DIY Writing Retreat: Misery Island

Every writer wants to go on a writing retreat – the chance to be alone, surrounded by nothing but your potential and the story unfolding in your mind. But let’s face the truth: we have day jobs, responsibilities, and obligations that prevent us from fleeing into the great beyond for a week. That’s where Do It Yourself (DIY) retreats come in.

Earlier this month, all three editors got together to travel from behind our stuffy desks out to the fresh air on Misery Island Reservation (an island in Salem Sound). The island has a rich history – more of that to come – and we would be left alone for two glorious hours. It was exhilarating.


The 83-acre island was a great choice for us for a number of reasons, but especially because none of us had ever set foot on the land and the intriguing name appeals to our inner writer. Part of the draw was the island’s history, starting with Captain Robert Moulton being stranded on the island in the 1620s. He had such a miserable time, he wouldn’t stop complaining and eventually, townsfolk started calling the place Moulton’s Misery. In the early 1900s, the island sported a casino, golf course, and resort–a rich person getaway (think First Class on the Titanic before the iceberg). After the casino went bankrupt (oh hey, the iceberg!), new owners built luxury cottages which lasted until the 1920s when a fire ravaged the buildings, razing most them to the ground. In 2016, all that is left are stone walls, small pillars, a few stone doorways, and inspiration.

The Plan

When you create your own DIY Retreat, it’s important to make a plan before heading out for safety reasons. For our trip, our plan was relatively simple. Meet early (don’t be that person who shows up late and is left on the pier wondering where the group is- you know who you are), get to know the staff of the sea shuttle you are attending (so they don’t forget your face upon retrieving the group) and once on the island, explore and agree on a return time because you may only have a few hours to take in the sights, hopefully not find a dead body, then find someplace inspiring to sit down and write before the trip is over.

After a 20 or so minute ride from Salem Willow Pier with Sea Shuttle, we entered the rocky beach and traveled along the coast until we found a path, eventually leading us to the casino ruins. There, we gave ourselves 10 minutes to write something and then share. The small time limit was a challenge but it forced us to put our creative caps on and dive right into the creative process.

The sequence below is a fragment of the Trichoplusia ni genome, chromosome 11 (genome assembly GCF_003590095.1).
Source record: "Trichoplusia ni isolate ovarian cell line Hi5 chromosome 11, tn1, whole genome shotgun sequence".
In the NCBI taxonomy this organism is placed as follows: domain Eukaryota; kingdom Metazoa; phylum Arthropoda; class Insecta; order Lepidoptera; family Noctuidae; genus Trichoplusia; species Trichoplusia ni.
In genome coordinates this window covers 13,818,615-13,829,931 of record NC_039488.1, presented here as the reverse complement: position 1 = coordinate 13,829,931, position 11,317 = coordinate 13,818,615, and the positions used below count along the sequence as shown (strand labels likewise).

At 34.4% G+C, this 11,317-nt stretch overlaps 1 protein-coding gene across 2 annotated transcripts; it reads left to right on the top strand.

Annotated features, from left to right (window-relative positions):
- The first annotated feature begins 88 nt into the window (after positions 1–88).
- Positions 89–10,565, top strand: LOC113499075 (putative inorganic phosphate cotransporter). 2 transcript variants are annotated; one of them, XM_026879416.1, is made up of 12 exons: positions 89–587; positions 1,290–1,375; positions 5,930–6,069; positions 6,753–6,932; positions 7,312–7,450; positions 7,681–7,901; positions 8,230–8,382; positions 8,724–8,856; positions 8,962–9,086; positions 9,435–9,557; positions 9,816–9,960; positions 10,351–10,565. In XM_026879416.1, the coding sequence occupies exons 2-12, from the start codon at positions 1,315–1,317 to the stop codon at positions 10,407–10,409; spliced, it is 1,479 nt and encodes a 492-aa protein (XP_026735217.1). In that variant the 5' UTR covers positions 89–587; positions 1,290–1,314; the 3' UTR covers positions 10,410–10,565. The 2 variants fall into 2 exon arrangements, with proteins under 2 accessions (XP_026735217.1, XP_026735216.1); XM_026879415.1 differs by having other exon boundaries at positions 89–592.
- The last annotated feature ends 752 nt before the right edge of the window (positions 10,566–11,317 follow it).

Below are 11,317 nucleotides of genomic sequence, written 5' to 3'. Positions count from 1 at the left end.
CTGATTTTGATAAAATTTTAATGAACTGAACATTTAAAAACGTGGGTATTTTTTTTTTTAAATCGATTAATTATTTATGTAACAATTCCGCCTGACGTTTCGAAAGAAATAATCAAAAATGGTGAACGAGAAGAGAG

When doing your own retreat, it’s important to remember to write without any expectation. Exploring someplace new is exciting and thrilling; there’re so many new things to see and it’s easy to get bitten by the travel bug and overthink the session. We spent at least 45 minutes walking around and photographing the island’s mysteries but to sweeten the trip we followed up with another writing session once we made it back to the pick up meeting place. Editor Sara and I completed poems while Editor Sandy started a short prose about a woman abandoned on a deserted island. While none of us perfected anything, we did lay the groundwork of new pieces and got helpful feedback from the team (and, on my own, I finished two of the poems later that week).

The Good Ol’ Fashion Conclusion

If you’re looking for inspiration, then make sure you document what inspired you and how it inspired you. Not only did we take a lot of photos, but I also made note of what I was feeling. Editor Sara made comments regarding the unusual gold colored moss that adores most of the ruins and when we saw a swath of dead trees, we stopped to discuss the origin of those trees and the consequences they could have on the area.

Getting out of your normal writing hole and finding someplace new to create is healthy. Adventure leads to new experiences and new experience begat new creations. So travel, see something new and be inspired. Just make sure to use that inspiration.

Now it’s your turn. Share a travel story in the comments!


Leave a Reply

Fill in your details below or click an icon to log in: Logo

You are commenting using your account. Log Out / Change )

Twitter picture

You are commenting using your Twitter account. Log Out / Change )

Facebook photo

You are commenting using your Facebook account. Log Out / Change )

Google+ photo

You are commenting using your Google+ account. Log Out / Change )

Connecting to %s